After the sprint that was Ishii vs Taichi, Moxley and Robinson opted for a more traditional style pro wrestling match. Robinson sold his knee from early on, and most of the match consisted on Moxley working that body part in classic fashion. Juice really is a great babyface and this style of match works perfectly for him. He does impeccable selling, and his mannerisms and facial expressions are top notch. Moxley, on the other hand, comes across as a sadistic pro wrestler, so he also benefits greatly in a bout like this. A good example of this dynamic is the spot where Robinson bit Moxley’s piercing out of his ear, which made for a great visual and popped the crowd.
They even put their own spin into the classic pro wrestling trope of “unconscious babyface lifts his arm just before the third fall and mounts a comeback”. Robinson just grabbed the referee by the ankle, but Moxley doesn’t realize it and starts celebrating. After the ref tells Moxley, he becomes increasingly frustrated and starts to throw weapons into the ring. Juice takes advantage of his opponent’s lack of focus and applies the Pulp Friction for the win. Nicely work match between these two, who will obviously met again in the near future. ****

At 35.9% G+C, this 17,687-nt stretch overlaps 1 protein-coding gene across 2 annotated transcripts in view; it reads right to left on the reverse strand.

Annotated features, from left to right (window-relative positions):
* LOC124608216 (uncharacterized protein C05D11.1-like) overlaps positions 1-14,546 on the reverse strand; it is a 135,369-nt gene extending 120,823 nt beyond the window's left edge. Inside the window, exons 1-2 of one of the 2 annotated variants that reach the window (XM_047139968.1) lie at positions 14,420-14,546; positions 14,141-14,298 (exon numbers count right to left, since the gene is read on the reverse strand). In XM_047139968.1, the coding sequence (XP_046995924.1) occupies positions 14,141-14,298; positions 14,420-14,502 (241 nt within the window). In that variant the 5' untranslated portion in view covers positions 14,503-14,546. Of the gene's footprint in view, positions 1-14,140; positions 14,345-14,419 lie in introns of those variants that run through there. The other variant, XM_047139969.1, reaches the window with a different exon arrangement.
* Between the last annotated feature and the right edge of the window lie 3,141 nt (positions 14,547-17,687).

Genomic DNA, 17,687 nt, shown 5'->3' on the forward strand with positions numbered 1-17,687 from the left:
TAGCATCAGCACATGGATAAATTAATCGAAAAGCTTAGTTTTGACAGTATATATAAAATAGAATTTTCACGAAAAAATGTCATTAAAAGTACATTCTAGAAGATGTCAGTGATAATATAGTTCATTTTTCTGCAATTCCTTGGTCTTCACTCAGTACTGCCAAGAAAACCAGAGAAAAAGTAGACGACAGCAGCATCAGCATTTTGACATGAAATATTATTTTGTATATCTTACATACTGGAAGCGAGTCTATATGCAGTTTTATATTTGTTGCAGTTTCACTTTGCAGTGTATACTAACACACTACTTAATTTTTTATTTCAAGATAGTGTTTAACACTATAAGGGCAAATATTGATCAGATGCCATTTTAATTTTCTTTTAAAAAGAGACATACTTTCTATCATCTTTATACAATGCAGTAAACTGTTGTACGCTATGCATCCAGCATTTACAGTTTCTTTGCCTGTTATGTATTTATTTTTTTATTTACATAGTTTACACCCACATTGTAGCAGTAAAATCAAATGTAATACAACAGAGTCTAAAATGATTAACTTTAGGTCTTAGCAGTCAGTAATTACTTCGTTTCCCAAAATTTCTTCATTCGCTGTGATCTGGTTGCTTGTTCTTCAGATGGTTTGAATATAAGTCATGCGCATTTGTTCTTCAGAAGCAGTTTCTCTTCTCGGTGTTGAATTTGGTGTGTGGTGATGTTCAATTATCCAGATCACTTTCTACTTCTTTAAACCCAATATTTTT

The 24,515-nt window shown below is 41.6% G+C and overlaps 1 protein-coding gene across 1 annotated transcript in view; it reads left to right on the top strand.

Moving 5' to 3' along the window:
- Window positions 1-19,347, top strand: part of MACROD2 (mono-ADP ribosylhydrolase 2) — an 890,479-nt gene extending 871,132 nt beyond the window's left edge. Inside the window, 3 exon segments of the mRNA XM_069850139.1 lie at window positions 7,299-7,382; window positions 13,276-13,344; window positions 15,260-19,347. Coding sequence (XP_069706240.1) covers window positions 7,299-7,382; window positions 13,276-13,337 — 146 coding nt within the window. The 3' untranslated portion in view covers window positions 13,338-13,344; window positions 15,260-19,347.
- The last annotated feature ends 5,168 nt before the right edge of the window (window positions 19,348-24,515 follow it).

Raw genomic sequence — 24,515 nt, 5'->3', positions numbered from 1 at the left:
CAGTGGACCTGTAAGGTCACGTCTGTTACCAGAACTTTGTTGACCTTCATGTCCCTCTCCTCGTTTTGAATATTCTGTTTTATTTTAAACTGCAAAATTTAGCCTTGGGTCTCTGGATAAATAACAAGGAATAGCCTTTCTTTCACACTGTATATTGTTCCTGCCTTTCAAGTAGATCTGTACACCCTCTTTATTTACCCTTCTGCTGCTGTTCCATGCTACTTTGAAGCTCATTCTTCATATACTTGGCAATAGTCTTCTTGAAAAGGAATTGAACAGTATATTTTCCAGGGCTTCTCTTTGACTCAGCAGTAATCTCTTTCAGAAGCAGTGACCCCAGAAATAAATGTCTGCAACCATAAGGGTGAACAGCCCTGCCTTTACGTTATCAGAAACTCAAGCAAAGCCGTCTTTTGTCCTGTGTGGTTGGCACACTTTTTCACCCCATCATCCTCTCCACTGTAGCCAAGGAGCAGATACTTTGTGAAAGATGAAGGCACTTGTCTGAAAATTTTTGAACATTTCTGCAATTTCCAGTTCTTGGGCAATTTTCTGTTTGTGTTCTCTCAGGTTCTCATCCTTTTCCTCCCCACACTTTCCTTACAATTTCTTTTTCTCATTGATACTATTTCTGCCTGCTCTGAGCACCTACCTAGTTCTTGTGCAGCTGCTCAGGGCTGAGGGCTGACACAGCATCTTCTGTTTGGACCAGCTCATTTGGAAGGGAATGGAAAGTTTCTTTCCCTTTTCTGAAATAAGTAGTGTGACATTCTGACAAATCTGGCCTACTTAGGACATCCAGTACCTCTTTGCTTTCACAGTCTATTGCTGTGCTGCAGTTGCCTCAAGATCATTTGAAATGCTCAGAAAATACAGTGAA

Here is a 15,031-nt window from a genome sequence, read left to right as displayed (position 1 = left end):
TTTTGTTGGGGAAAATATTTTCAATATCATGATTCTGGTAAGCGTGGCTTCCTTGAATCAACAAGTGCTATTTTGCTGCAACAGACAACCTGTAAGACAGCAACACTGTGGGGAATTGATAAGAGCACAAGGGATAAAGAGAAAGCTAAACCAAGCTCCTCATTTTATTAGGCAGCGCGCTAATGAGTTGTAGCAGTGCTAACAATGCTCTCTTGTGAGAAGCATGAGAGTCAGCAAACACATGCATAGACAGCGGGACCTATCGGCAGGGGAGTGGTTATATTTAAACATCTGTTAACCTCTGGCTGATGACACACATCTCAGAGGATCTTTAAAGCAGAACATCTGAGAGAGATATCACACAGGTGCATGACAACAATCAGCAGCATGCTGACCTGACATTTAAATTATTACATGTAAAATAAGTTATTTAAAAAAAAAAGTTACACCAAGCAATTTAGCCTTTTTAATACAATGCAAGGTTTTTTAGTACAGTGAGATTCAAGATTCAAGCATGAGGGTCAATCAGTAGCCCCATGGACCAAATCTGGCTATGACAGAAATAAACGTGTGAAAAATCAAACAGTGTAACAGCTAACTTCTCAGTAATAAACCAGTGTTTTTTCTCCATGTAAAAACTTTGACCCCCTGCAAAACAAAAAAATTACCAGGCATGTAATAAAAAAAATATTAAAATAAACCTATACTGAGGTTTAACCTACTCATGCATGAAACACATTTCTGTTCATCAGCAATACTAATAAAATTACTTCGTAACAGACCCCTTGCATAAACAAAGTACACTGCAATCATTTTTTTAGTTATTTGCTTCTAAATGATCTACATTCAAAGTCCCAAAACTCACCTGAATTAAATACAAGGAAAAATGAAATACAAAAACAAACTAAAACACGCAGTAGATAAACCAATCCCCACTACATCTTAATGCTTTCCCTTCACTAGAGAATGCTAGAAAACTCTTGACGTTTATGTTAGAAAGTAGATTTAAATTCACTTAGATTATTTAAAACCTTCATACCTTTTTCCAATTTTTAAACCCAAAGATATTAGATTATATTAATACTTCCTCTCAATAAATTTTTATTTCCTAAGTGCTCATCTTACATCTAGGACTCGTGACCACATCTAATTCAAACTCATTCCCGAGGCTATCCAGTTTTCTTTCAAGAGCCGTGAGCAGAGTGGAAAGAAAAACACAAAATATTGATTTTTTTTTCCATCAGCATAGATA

G1 CLIMAX 29 B BLOCK
SHINGO TAKAGI (8) DEFEATS HIROOKI GOTO (10)
Shingo and Goto did what they know how to do best: beating the shit out of each other. It was similar to the Ishii and Taichi match, only that Shingo and Goto started working at a slow and methodical pace instead of going balls out from the beginning, allowing for a more structured match that build to an amazing climax.
Shingo is just one of the most charismatic wrestlers in the world right now, and his final three performances on this G1 have been outstanding. His run has been a complete success and who knows what’ll come next, but he has proven that he can hang with the heavyweights.
Goto’s G1 has been consistent, but not remarkable, especially in a year like this with so many high level matches. But his entire tournament gets redeemed just for one of the lariats he took from Shingo that almost decapitated him, and was one of the most vicious clotheslines that you’ll ever see. That lariat is worth a quarter of a star in his own right. What an intense and physical bout between these two warriors of the ring.****½
G1 CLIMAX 29 B BLOCK
JAY WHITE (12) DEFEATS TETSUYA NAITO (10)